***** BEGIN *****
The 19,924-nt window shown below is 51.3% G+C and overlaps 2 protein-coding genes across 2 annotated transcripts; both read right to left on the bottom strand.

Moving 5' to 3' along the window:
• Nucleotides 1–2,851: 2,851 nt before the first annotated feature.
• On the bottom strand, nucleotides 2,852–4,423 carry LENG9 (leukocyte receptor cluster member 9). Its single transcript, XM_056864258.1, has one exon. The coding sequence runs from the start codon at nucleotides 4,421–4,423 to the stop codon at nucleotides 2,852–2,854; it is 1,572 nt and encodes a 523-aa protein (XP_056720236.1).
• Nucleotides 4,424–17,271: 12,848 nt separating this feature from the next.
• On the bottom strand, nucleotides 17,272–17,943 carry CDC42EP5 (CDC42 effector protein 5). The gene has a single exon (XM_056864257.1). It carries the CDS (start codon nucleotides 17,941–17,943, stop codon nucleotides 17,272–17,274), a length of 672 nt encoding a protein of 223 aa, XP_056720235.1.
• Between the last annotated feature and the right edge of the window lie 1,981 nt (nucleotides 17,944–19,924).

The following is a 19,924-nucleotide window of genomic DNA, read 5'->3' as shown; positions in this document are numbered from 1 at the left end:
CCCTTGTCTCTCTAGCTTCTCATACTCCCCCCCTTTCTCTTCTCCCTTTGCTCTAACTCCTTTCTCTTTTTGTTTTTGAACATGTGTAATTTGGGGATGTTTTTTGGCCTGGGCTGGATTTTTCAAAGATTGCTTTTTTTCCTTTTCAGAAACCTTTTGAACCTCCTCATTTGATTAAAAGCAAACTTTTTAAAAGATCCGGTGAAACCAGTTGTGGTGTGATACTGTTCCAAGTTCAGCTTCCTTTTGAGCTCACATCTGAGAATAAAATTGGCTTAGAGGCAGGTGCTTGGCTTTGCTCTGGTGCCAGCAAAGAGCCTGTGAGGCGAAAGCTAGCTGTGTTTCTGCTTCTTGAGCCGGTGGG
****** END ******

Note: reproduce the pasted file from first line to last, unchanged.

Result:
The 19,924-nt window shown below is 51.3% G+C and overlaps 2 protein-coding genes across 2 annotated transcripts; both read right to left on the bottom strand.

Moving 5' to 3' along the window:
• Nucleotides 1–2,851: 2,851 nt before the first annotated feature.
• On the bottom strand, nucleotides 2,852–4,423 carry LENG9 (leukocyte receptor cluster member 9). Its single transcript, XM_056864258.1, has one exon. The coding sequence runs from the start codon at nucleotides 4,421–4,423 to the stop codon at nucleotides 2,852–2,854; it is 1,572 nt and encodes a 523-aa protein (XP_056720236.1).
• Nucleotides 4,424–17,271: 12,848 nt separating this feature from the next.
• On the bottom strand, nucleotides 17,272–17,943 carry CDC42EP5 (CDC42 effector protein 5). The gene has a single exon (XM_056864257.1). It carries the CDS (start codon nucleotides 17,941–17,943, stop codon nucleotides 17,272–17,274), a length of 672 nt encoding a protein of 223 aa, XP_056720235.1.
• Between the last annotated feature and the right edge of the window lie 1,981 nt (nucleotides 17,944–19,924).

The following is a 19,924-nucleotide window of genomic DNA, read 5'->3' as shown; positions in this document are numbered from 1 at the left end:
CCCTTGTCTCTCTAGCTTCTCATACTCCCCCCCTTTCTCTTCTCCCTTTGCTCTAACTCCTTTCTCTTTTTGTTTTTGAACATGTGTAATTTGGGGATGTTTTTTGGCCTGGGCTGGATTTTTCAAAGATTGCTTTTTTTCCTTTTCAGAAACCTTTTGAACCTCCTCATTTGATTAAAAGCAAACTTTTTAAAAGATCCGGTGAAACCAGTTGTGGTGTGATACTGTTCCAAGTTCAGCTTCCTTTTGAGCTCACATCTGAGAATAAAATTGGCTTAGAGGCAGGTGCTTGGCTTTGCTCTGGTGCCAGCAAAGAGCCTGTGAGGCGAAAGCTAGCTGTGTTTCTGCTTCTTGAGCCGGTGGG